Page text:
I'm not all that into zombies. Werewolves and shapeshifters, absolutely. Fairies, sign me up. Vampires? As long as they come in the half-dressed-Eric-from-Trueblood variety. These are monsters with varying levels of heart and conscience and personality. Zombies have no conscience. They're the walking dead. They're gross. And, they're kind of boring.
But the Forest of Hands and Teeth might just have changed my mind on this point. Not about zombies being interesting in and of themselves, but about them being fun and fantastically fun to read about. This book is, essentially, a postapocalyptic zombie romance (not something I'd generally get excited about, but trust me as I rave). The book centers around a teenage girl named Mary and her life in a small village surrounded by ominous woods (think The Village). The woods are overrun with zombies kept out by the Sisterhood, the Guardians, and a circle of fences. Mary has always dreamed of a world beyond the fences, a place where the Unconsecrated don't fill life with fear. So when the fences are breached and Mary's world is shattered, she and the people she loves must fight their way towards that hope.
There are so many things to love about this book. It's got mystery, it's got a love triangle, and it's got the perfect amount of creepy. That, plus the fact that it's incredibly suspenceful and fantastically well paced. I couldn't reach the end of one chapter without itching to jump into the next. This was a stay-up-until-3AM-even-though-I-have-to-work-tomorrow read. There was constant danger and building drama, but the author also leaves room for contemplation. She uses the growing zombie nightmare as a means of exploring the fragility of life, of human connection, the resilience of the spirit in the face of true adversity, and the yearnings and feelings that define the human condition. Even with a horde of dripping, moaning flea bags banging at the door, this book offers tender moments and introspection. Not to mention the fact that it's very well written and that the main character's voice never wavers. I didn't always like Mary, but I always believed her and believed in her.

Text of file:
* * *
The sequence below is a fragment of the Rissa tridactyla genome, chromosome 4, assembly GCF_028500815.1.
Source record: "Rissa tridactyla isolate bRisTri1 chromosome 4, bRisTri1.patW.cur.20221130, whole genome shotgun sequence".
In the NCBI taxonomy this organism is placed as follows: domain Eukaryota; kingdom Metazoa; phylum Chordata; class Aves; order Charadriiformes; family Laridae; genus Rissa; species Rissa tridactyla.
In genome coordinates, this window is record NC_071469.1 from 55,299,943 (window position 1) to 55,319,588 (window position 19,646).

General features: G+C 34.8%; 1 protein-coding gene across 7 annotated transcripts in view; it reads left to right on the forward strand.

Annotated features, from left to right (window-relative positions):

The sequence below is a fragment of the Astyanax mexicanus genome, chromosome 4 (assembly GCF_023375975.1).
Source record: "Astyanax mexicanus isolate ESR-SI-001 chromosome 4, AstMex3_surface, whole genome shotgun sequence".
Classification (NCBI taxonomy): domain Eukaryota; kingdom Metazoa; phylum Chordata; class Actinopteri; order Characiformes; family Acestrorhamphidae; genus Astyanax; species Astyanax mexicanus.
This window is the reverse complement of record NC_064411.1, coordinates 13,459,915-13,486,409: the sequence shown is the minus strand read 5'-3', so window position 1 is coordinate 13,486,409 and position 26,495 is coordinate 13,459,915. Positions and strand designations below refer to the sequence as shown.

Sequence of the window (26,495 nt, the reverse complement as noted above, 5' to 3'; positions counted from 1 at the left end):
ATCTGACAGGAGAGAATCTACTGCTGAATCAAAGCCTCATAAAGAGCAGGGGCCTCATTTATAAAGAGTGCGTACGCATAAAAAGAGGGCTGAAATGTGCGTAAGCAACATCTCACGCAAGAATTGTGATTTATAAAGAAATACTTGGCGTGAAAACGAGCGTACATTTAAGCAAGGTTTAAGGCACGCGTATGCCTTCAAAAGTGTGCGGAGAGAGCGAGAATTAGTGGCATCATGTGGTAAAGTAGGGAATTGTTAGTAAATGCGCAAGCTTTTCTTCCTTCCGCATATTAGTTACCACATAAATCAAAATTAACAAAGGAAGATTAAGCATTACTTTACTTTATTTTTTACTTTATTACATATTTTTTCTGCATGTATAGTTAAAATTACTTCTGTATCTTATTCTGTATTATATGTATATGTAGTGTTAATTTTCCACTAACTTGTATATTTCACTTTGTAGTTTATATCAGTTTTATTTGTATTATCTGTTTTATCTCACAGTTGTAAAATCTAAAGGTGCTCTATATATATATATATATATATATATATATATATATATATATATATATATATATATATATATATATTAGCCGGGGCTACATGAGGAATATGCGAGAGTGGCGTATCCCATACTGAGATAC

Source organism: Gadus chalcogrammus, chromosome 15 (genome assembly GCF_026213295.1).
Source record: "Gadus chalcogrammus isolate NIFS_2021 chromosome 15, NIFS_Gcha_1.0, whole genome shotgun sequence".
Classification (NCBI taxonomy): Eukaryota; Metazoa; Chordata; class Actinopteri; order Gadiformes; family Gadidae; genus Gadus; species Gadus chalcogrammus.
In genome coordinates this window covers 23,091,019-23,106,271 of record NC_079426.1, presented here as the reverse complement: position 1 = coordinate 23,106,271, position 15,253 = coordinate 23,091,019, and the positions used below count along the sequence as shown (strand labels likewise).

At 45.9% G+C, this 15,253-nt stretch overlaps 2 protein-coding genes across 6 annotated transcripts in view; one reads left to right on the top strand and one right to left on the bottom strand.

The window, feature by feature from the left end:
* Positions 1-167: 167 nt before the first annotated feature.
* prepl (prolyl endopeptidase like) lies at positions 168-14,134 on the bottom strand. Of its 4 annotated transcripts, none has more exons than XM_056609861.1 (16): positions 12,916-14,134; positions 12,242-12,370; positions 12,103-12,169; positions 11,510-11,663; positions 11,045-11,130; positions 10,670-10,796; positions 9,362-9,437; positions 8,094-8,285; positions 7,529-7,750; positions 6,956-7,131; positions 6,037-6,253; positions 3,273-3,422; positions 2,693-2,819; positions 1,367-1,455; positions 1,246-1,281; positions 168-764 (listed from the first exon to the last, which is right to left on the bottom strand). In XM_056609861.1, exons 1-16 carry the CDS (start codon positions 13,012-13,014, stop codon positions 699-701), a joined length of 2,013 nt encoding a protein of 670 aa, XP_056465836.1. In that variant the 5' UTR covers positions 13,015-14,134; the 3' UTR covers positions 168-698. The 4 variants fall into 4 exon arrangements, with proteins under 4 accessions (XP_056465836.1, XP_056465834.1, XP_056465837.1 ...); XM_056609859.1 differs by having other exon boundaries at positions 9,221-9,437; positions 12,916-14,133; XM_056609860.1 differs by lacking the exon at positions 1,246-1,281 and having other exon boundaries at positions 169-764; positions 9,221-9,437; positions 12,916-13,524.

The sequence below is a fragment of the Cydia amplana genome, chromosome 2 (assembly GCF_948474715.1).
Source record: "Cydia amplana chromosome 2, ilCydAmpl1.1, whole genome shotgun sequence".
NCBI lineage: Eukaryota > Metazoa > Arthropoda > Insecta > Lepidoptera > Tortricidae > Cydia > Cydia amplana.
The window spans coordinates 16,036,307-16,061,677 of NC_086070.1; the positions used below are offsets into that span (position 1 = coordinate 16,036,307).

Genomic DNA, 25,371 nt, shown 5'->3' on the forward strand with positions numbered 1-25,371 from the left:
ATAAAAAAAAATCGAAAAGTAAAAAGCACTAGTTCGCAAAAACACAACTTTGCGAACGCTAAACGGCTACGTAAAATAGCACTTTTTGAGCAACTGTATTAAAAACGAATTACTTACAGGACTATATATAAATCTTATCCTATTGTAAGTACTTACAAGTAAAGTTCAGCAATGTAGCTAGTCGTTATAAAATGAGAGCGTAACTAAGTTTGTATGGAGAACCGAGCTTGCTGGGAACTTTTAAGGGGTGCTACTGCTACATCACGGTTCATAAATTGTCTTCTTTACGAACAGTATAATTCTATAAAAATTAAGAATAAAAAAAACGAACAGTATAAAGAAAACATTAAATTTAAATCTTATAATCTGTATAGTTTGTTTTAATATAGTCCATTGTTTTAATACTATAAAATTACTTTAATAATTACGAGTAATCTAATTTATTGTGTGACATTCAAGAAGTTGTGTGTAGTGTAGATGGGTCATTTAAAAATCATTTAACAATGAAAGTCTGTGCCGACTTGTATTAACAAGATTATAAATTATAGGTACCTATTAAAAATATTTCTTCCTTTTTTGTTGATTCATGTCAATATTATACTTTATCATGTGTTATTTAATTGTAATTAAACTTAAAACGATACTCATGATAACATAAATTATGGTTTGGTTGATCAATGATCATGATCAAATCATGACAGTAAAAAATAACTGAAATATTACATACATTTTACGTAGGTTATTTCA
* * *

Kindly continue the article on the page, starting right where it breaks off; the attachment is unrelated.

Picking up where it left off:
The zombies weren't lovable (I'm waiting for the author who can achieve that feat), but they were lovably creepy. Ryan turns the woods and the zombies that plague it into a chilling, unknown world that was a pleasure to step into. The book is tagged as YA, but I don't think this is a strictly 'teenage' book at all. This is a book that I think a huge range of readers could happily fall into.